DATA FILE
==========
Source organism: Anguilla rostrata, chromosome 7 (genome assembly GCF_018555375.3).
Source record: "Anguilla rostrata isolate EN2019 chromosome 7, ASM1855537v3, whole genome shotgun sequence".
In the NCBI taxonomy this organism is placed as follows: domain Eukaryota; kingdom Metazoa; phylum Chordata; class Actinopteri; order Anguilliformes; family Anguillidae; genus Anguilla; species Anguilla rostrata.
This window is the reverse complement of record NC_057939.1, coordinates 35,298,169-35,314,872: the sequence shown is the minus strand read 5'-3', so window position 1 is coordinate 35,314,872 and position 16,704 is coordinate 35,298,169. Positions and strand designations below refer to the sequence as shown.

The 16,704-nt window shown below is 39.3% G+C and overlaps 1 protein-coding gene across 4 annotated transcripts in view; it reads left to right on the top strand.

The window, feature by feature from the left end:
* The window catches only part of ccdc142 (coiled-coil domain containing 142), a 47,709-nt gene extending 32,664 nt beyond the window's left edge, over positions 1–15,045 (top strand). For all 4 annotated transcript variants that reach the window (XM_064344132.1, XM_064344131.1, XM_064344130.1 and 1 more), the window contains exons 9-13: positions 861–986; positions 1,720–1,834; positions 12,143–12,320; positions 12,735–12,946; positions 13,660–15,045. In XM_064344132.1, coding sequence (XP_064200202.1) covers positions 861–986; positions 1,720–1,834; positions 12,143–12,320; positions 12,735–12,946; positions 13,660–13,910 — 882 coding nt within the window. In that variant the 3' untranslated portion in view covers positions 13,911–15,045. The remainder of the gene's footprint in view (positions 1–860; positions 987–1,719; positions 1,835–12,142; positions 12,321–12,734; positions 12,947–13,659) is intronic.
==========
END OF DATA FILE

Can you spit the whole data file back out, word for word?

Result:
Source organism: Anguilla rostrata, chromosome 7 (genome assembly GCF_018555375.3).
Source record: "Anguilla rostrata isolate EN2019 chromosome 7, ASM1855537v3, whole genome shotgun sequence".
In the NCBI taxonomy this organism is placed as follows: domain Eukaryota; kingdom Metazoa; phylum Chordata; class Actinopteri; order Anguilliformes; family Anguillidae; genus Anguilla; species Anguilla rostrata.
This window is the reverse complement of record NC_057939.1, coordinates 35,298,169-35,314,872: the sequence shown is the minus strand read 5'-3', so window position 1 is coordinate 35,314,872 and position 16,704 is coordinate 35,298,169. Positions and strand designations below refer to the sequence as shown.

The 16,704-nt window shown below is 39.3% G+C and overlaps 1 protein-coding gene across 4 annotated transcripts in view; it reads left to right on the top strand.

The window, feature by feature from the left end:
* The window catches only part of ccdc142 (coiled-coil domain containing 142), a 47,709-nt gene extending 32,664 nt beyond the window's left edge, over positions 1–15,045 (top strand). For all 4 annotated transcript variants that reach the window (XM_064344132.1, XM_064344131.1, XM_064344130.1 and 1 more), the window contains exons 9-13: positions 861–986; positions 1,720–1,834; positions 12,143–12,320; positions 12,735–12,946; positions 13,660–15,045. In XM_064344132.1, coding sequence (XP_064200202.1) covers positions 861–986; positions 1,720–1,834; positions 12,143–12,320; positions 12,735–12,946; positions 13,660–13,910 — 882 coding nt within the window. In that variant the 3' untranslated portion in view covers positions 13,911–15,045. The remainder of the gene's footprint in view (positions 1–860; positions 987–1,719; positions 1,835–12,142; positions 12,321–12,734; positions 12,947–13,659) is intronic.